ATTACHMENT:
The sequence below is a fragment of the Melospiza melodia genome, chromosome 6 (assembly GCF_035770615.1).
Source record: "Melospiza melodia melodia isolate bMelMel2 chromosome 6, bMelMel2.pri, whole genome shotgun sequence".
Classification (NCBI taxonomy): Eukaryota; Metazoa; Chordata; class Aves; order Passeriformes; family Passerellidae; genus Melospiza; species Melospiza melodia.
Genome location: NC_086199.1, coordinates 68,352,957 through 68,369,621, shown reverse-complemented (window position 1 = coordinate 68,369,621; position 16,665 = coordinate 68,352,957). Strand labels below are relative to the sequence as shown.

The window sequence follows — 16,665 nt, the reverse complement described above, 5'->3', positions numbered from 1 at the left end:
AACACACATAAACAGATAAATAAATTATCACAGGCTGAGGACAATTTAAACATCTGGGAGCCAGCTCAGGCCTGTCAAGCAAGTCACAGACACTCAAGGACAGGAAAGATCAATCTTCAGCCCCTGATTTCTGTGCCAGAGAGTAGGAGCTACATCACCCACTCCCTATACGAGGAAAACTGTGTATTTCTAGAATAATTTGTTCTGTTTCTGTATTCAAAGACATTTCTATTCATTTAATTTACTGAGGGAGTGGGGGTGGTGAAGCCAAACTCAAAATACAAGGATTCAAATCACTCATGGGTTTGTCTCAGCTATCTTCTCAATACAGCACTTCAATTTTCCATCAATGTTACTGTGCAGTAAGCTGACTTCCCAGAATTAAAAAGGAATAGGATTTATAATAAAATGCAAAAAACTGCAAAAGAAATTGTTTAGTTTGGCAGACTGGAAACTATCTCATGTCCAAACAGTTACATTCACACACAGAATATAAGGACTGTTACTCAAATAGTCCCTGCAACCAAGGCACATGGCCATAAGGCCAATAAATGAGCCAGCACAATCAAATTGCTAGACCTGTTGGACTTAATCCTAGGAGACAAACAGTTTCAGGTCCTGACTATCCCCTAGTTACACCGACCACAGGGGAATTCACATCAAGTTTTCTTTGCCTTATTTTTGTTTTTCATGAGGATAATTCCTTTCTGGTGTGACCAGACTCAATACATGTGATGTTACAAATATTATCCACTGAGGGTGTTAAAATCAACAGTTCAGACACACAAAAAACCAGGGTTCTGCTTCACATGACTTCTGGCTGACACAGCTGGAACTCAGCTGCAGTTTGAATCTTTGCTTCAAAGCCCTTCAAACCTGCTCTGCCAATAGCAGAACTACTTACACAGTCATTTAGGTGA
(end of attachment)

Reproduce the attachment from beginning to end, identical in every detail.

The sequence below is a fragment of the Melospiza melodia genome, chromosome 6 (assembly GCF_035770615.1).
Source record: "Melospiza melodia melodia isolate bMelMel2 chromosome 6, bMelMel2.pri, whole genome shotgun sequence".
Classification (NCBI taxonomy): Eukaryota; Metazoa; Chordata; class Aves; order Passeriformes; family Passerellidae; genus Melospiza; species Melospiza melodia.
Genome location: NC_086199.1, coordinates 68,352,957 through 68,369,621, shown reverse-complemented (window position 1 = coordinate 68,369,621; position 16,665 = coordinate 68,352,957). Strand labels below are relative to the sequence as shown.

The window sequence follows — 16,665 nt, the reverse complement described above, 5'->3', positions numbered from 1 at the left end:
AACACACATAAACAGATAAATAAATTATCACAGGCTGAGGACAATTTAAACATCTGGGAGCCAGCTCAGGCCTGTCAAGCAAGTCACAGACACTCAAGGACAGGAAAGATCAATCTTCAGCCCCTGATTTCTGTGCCAGAGAGTAGGAGCTACATCACCCACTCCCTATACGAGGAAAACTGTGTATTTCTAGAATAATTTGTTCTGTTTCTGTATTCAAAGACATTTCTATTCATTTAATTTACTGAGGGAGTGGGGGTGGTGAAGCCAAACTCAAAATACAAGGATTCAAATCACTCATGGGTTTGTCTCAGCTATCTTCTCAATACAGCACTTCAATTTTCCATCAATGTTACTGTGCAGTAAGCTGACTTCCCAGAATTAAAAAGGAATAGGATTTATAATAAAATGCAAAAAACTGCAAAAGAAATTGTTTAGTTTGGCAGACTGGAAACTATCTCATGTCCAAACAGTTACATTCACACACAGAATATAAGGACTGTTACTCAAATAGTCCCTGCAACCAAGGCACATGGCCATAAGGCCAATAAATGAGCCAGCACAATCAAATTGCTAGACCTGTTGGACTTAATCCTAGGAGACAAACAGTTTCAGGTCCTGACTATCCCCTAGTTACACCGACCACAGGGGAATTCACATCAAGTTTTCTTTGCCTTATTTTTGTTTTTCATGAGGATAATTCCTTTCTGGTGTGACCAGACTCAATACATGTGATGTTACAAATATTATCCACTGAGGGTGTTAAAATCAACAGTTCAGACACACAAAAAACCAGGGTTCTGCTTCACATGACTTCTGGCTGACACAGCTGGAACTCAGCTGCAGTTTGAATCTTTGCTTCAAAGCCCTTCAAACCTGCTCTGCCAATAGCAGAACTACTTACACAGTCATTTAGGTGA